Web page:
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Got the DTOC letter? Our advice

Sarah Atkinson

The letters that are being sent from Sajid Javid and Jeremy Hunt around unacceptable DTOC performance are causing some considerable unrest across the country (indeed they were the talking point of the NCAS conference last week).   If you’ve received one, or are grappling with the issue of DTOC, here are IMPOWER’s seven pieces of advice.

  1. Keep calm.  The letters are a blunt instrument with an understandable (if misguided) overwhelming political force behind them.  The media’s attacks on DTOC are creating the weather, and it is reminiscent of the approach to four hour A&E targets and 18 week targets in the NHS: the desired impact is as significant, but over a much shorter time period.  Times are difficult politically and operationally, and the goalposts are changing – the £2 billion is being much more firmly linked to DTOC. This is a massive challenge when, in our sample of £100 million of plans, only 20% of spend is directly attributable.
  2. Take another breath and focus on the desired goal.   Hospital is not a good place to be for the majority of your citizens. The NAO report in 2016 estimated that older people lose 5% of muscle mass per day in a hospital bed, which in itself has a whole range of implications for demand on local authority services.  These are real people whose ability to live independently is being jeopardised.  Real people who stayed in hospital over 2 million days more than they needed to, as a result of both NHS and social care delays in the last 12 months (and that is before we even start to look at admissions that could be avoided).  We can do better.  How much of your 2018/19 iBCF plans will demonstrate your ability to address this?
  3. Take a step back and ask some questions.  What’s happening locally on your watch?  What are the key issues?  Who’s involved?  What has been achieved so far?  What is the plan?  Do you understand what impact the things you are doing will have? What are the barriers?  Who is accountable?  Where is the governance?   You won’t be doing nothing – from our sample we have over 250 schemes which directly and indirectly impact on DTOC.
  4. Re-frame the problem.  You might well be feeling that you are too far down the food chain and have a swathe of demand coming at you – and now you’re being beaten over the head to solve the ‘wicked issue’ that is DTOC.  Reverse the downward spiral, extend the boundaries and think about the issue from a system perspective.  Numbers tell a compelling story: the NAO estimated that DTOC costs the NHS alone some £820 million a year, with an estimated £120 million of additional social care spend required to address this.  At IMPOWER we recently mapped the cohort of individual patients who both came into hospital and accessed social care services at the point of discharge, and found that eight of the top ten diagnoses had an avoidable element (e.g. falls, confusion, UTIs) and accounted for 15% of both hospital and social care spend.  Our system lens shines a light on opportunities at the interface of health and social care that we are blind to.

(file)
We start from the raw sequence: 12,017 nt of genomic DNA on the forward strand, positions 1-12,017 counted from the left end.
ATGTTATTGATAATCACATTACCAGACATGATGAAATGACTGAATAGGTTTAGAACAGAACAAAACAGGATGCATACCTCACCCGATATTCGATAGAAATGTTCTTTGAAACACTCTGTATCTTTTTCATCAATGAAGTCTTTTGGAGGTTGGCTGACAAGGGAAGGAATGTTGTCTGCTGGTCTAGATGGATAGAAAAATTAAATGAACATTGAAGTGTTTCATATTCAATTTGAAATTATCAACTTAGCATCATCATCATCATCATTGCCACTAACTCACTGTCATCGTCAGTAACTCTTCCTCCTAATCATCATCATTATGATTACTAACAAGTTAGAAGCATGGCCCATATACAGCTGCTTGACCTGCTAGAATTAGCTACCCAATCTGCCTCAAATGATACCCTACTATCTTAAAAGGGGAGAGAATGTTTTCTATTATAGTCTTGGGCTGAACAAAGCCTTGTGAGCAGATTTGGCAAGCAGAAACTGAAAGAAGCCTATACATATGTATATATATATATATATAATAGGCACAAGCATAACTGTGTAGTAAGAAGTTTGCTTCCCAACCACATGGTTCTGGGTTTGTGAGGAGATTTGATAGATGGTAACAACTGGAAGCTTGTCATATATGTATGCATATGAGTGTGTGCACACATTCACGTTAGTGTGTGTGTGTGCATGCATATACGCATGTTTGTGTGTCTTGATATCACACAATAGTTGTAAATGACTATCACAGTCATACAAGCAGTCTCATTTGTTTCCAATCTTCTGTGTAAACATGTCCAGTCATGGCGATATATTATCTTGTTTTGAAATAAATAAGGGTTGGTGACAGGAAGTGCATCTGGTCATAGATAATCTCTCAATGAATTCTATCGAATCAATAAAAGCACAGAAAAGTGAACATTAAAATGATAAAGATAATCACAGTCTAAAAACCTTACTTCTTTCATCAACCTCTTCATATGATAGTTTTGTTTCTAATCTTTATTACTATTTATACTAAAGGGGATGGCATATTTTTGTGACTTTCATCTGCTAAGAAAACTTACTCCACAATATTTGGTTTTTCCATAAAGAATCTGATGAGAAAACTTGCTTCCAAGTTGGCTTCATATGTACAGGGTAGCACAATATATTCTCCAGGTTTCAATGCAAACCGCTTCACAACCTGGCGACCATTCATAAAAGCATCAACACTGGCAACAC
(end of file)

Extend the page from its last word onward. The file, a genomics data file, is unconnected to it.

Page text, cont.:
5. Work together.  Don’t make the mistake of thinking the NHS is sitting pretty and pointing fingers at social care. The NHS’s delayed days aren’t reducing at a national level either and the naughty step is full to bursting.   Self-preservation is an easy state of mind to fall into at the point of crisis, but avoid it at all costs.  System thinking has to extend to system working – which isn’t about an entirely new solution.  In fact, there are times where trust and understanding across organisations and services can have a measurable impact.
  6. Look, Listen, Learn.  The ‘not invented here’ mindset should be removed from every corner and replaced by one of ‘discovery’.  There are examples galore of different solutions and approaches and it may be that some of the things you are already doing can simply be tweaked to improve the position.  There isn’t a single solution, and certainly no silver bullet – pride yourself on stealing the best bits from around the country to create that ‘clumsy solution’ – and make sure everyone understands what we expect the impact of each individual component of the solution to be.
  7. Demand Results.   Targets and outcomes need to be defined differently to reflect the complex nature of the system and those partners involved.  We can’t and indeed shouldn’t ignore ‘Delayed Days’ or ‘% Delays’ or ‘DTOC Beds’, but there are some more sophisticated measures that will help local systems to predict and monitor success.

Worried because you’ve had the letter, so inspection is next?  Our advice is to use the inspection process to add to the steps articulated above. Work with the CQC to identify the Key Lines of Enquiry that will create the momentum for change, and the understanding of what needs to happen.  Then drive delivery of the results hard and fast – that’s what makes the difference.  And if you have no letter – or indeed you have a letter congratulating you on your performance – don’t rest on your laurels; it’s good practice that will keep you on track.

Do get in touch if you would like to discuss any of this in greater detail, or to learn more about IMPOWER’s current work with some of the councils directly affected by the letter.

Written by

Sarah Atkinson



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